In order to get bet at anything you need to practice, practice and practice some more… but you need to ensure that you are ingraining good habits not bad ones! Hopefully by this time next week I'll be set up in my ideal TT position for the Ironman - probably a less aggressive position than you would use in a 30-50 mile time trial, given you've got 112 miles to get through and then run a marathon…

As always, I'll post up pictures before and after and explain the benefits of the new position once the bike has been correctly set up for me.

Monday, 12 November 2012

"That's not running, it's falling... with style!"

Video analysis from Nick on my before and after running styles:

Gav: running before and after

Looking at 1:40 to 3:52, first clips are me at the start of the day, heavy heel strike as I move along - all this does is put the brakes on and send impact forces up through my knees… Second section and I'm starting to get it… Now my feet are landing underneath my centre of gravity rather than in front of it, stride is now out to the back and I'm leaning forwards with better posture, allowing gravity to pull me forwards. 

To paraphrase Buzz Lightyear… "That's not running, it's falling... with style!"

Still lots to work on but I now know what I'm looking to achieve and know what it feels like to be running efficiently. I know for certain there were times during the day when I nailed it (for 4 or 5 strides!) but these didn't happen in front of the camera… so now all I need to do is practice, practice, practice. I get the feeling it will be worth it.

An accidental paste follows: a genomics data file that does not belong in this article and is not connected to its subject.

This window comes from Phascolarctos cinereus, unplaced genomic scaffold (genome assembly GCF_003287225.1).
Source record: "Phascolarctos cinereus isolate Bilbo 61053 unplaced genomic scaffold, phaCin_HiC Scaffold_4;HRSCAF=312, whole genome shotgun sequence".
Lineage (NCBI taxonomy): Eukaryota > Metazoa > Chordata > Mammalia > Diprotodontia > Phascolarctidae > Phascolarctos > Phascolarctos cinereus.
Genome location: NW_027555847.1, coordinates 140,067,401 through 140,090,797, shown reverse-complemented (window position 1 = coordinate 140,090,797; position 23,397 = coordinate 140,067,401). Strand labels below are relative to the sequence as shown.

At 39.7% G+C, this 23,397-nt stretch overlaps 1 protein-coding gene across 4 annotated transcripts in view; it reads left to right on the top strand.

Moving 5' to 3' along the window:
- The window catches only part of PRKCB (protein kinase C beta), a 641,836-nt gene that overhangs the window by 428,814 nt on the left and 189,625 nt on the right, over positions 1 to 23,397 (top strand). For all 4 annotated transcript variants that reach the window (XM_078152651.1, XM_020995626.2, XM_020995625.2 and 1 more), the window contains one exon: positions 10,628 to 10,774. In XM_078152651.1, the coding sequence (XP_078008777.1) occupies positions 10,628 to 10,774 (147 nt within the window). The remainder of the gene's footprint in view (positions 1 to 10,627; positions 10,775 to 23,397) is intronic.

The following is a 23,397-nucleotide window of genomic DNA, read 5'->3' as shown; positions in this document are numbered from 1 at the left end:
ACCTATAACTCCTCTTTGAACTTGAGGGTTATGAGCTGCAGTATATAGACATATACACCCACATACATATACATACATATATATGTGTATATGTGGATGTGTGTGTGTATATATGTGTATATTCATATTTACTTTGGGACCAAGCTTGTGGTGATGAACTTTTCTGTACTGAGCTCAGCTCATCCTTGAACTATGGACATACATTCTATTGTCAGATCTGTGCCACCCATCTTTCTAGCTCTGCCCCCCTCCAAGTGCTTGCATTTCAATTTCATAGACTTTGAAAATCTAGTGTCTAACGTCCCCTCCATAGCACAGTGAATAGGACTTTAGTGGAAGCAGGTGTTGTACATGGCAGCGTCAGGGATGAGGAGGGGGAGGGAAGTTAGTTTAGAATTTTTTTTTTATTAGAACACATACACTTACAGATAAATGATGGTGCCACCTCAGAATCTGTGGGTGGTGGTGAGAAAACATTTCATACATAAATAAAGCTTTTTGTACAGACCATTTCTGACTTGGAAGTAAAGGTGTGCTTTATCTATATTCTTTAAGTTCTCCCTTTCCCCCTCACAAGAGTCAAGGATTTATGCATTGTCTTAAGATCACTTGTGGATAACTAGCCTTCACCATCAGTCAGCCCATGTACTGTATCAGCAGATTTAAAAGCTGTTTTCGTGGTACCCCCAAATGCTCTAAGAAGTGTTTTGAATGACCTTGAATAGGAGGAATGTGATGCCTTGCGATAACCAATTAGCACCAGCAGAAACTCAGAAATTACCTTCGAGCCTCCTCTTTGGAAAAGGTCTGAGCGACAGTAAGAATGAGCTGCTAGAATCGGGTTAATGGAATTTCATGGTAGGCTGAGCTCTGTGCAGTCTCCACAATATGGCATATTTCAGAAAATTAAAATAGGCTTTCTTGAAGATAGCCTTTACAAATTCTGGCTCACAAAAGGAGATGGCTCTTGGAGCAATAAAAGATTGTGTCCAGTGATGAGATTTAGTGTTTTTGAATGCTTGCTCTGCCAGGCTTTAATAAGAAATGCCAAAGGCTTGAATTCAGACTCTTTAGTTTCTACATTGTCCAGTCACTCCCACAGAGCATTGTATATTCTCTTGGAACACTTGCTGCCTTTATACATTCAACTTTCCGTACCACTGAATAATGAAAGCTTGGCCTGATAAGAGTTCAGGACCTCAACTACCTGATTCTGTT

Saturday, 10 November 2012

Run Forrest, run!

Right, just back from a fantastic course on running today :-)

Spent a few hours in Pollok Park being taught the Chi running method by Nick Constantine of Soul in Motion. What a brilliant day!

Nick got us to run back and forth in front of his video camera a few times to record our current running style, at both a steady and quick pace then highlighted the error of our ways!  We then spent time improving posture and alignment, learning how to run from our core and the fact that our feet are primarily there for support - not as some sort of magical propulsion devices.

Keeping cadence high (about 180 steps per minute) and simply leaning forwards, the feet land directly under your centre of mass and you're off!  Gone are the heavy 'slapping' noises of your trainers heel striking into the ground and resisting your every move forward. Gone are the knee and ankle jarring forces as your body works against you. Instead your legs seems to turn over without effort, landing silently and softly as you are pulled forwards as if connected by a giant bungee rope from your core towards the horizon.  Rather than 'trying' to run faster you simply lean further forwards, engaging your higher gears, and whoosh - you're off!

Did I get it right every time? No chance. But I know what the correct feeling is now - and what a difference it makes. We practiced moving up and down through our 'gears' and I was reaching speeds, almost effortlessly, that I would never have attained using my previous technique.